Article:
KUALA LUMPUR, Aug 25, 2009 (AFP) - Malaysian Prime Minister Najib Razak on Tuesday urged a Muslim model who faces being caned for drinking beer to appeal the sentence and not be "so willing" to accept her fate.
Kartika Sari Dewi Shukarno, 32, won a temporary reprieve when religious officials who took her into custody ahead of the caning abruptly released her Monday and delayed the punishment until after the fasting month of Ramadan.
She was sentenced by a religious court last month to six strokes. If the punishment is carried out she would be the first woman to face caning under Islamic law in Malaysia, a moderate Muslim-majority country.
The mother-of-two has stared down religious authorities by saying she is ready to be caned, refusing to appeal against her sentence, and challenging them to cane her in public.
In an apparent attempt to defuse a furore over the case, Najib said that while he would not interfere with the Sharia courts which operate alongside the civil court system in Malaysia, there were still avenues for Kartika to appeal.
"I believe the authorities concerned are sensitive on this matter and realise the implications of this case," he told a press conference.
"I feel the person concerned should appeal to the state authorities and not be so willing to accept the punishment."
However, Kartika quickly rejected his advice and said that if the authorities did not want to go ahead with the punishment -- which has drawn international headlines -- they should say so openly.
"I won't file any appeal," she said in a telephone interview with AFP. "Carry on and cane me, don't waste my time."
"This is very strange, why are they doing this to me? Even when they decided they wanted to punish me after Ramadan, I only learnt about it through the television news."
Kartika said she had sought the advice of a judge and a religious scholar in her family's home state of Perak, who advised her to "calm down and keep quiet for the time being" while legal authorities discussed her fate.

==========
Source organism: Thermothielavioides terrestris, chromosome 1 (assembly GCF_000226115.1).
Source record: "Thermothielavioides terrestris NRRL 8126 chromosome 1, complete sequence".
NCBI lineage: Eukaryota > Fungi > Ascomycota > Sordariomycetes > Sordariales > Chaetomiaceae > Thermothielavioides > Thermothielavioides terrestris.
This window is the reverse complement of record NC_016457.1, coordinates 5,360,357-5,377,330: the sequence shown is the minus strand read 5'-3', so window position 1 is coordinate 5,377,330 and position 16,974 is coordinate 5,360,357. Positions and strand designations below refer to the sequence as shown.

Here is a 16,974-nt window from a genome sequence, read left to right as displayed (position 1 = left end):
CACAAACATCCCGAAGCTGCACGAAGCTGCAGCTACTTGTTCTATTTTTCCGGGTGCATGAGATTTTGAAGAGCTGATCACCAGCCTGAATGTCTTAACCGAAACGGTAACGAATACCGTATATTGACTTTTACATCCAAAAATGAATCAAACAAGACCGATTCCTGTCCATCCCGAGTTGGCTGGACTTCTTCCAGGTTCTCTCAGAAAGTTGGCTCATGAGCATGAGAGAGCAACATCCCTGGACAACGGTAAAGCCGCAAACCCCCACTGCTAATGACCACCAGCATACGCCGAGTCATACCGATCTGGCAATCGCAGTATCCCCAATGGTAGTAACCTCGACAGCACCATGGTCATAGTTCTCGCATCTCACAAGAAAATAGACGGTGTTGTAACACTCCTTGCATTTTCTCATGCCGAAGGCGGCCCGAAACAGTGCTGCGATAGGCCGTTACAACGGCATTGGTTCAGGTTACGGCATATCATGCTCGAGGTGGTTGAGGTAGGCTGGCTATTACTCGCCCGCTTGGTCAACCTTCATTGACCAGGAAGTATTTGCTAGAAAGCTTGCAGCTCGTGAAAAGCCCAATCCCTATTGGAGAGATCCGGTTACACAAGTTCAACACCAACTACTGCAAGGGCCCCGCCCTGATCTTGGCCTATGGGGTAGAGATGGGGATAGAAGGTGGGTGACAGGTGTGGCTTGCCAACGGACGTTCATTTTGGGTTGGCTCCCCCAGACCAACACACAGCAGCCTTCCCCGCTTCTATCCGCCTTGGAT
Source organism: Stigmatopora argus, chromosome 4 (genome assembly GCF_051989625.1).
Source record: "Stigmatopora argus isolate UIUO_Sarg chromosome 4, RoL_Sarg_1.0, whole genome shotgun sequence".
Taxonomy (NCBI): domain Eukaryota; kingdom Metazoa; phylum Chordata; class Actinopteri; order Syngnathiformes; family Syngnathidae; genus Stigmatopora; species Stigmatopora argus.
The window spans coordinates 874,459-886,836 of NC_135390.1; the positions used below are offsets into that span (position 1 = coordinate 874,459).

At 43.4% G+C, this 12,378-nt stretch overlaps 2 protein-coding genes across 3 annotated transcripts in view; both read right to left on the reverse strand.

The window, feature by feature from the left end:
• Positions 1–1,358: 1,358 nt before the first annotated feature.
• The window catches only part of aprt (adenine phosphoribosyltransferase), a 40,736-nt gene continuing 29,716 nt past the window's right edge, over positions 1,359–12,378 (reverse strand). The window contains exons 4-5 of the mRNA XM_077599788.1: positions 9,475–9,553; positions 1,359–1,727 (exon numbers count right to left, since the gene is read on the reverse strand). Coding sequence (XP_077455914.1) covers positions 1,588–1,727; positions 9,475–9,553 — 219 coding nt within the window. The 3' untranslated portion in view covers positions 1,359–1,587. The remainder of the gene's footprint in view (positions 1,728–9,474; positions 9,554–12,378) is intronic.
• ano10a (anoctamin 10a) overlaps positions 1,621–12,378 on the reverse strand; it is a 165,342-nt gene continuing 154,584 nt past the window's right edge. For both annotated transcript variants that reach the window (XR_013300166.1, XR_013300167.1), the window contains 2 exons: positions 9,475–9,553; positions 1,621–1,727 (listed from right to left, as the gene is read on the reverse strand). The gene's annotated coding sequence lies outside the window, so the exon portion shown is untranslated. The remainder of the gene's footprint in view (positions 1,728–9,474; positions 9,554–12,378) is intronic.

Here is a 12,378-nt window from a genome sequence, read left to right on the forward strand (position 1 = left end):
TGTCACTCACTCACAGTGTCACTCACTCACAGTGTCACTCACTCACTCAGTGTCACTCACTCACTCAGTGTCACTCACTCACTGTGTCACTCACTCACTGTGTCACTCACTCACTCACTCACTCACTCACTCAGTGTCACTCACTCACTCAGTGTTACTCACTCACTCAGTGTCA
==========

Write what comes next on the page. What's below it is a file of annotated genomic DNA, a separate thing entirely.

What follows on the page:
"For me, I stick to my decision to be caned. When? That is not my decision," said the part-time model who has lived in Singapore for many years.
Human rights group Amnesty International has urged Malaysia to abolish the "cruel and degrading punishment" and critics have said the case threatens to damage Malaysia's international standing.
The conservative Islamic party PAS said Tuesday however that religious authorities should not be deterred by pressure from civil society groups, and that the thrashing should go ahead immediately.
"It would be good for Kartika if the sentence can be carried out now if she is ready to accept it, because this is the holy month of Ramadan and she will be more remorseful," PAS Youth chief Nasrudin Hassan Tantawi told AFP.
Although alcohol is widely available in Malaysia, it is forbidden for Muslim Malays, who make up 60 percent of the population. They can be fined, caned, or jailed for up to three years but prosecutions are extremely rare.
Kartika's case comes as the government of Selangor state, which surrounds the capital Kuala Lumpur, debates the availability of alcohol.
State legislator Hassan Mohammad Ali said Tuesday that mosque officials had been given the power to arrest Muslims who drink alcohol and violate other Islamic laws.
"The new policy allows these individuals to arrest Muslims who are caught drinking alcohol, who don't fast during the fasting month of Ramadan and many other violations of Islam including prostitution," he told AFP.
"However, we urge these new authorities not to be overzealous in carrying out their duties... as the idea of the law is to instill an Islamic way of life for Muslims and not to create fear for Muslims and non-Muslims."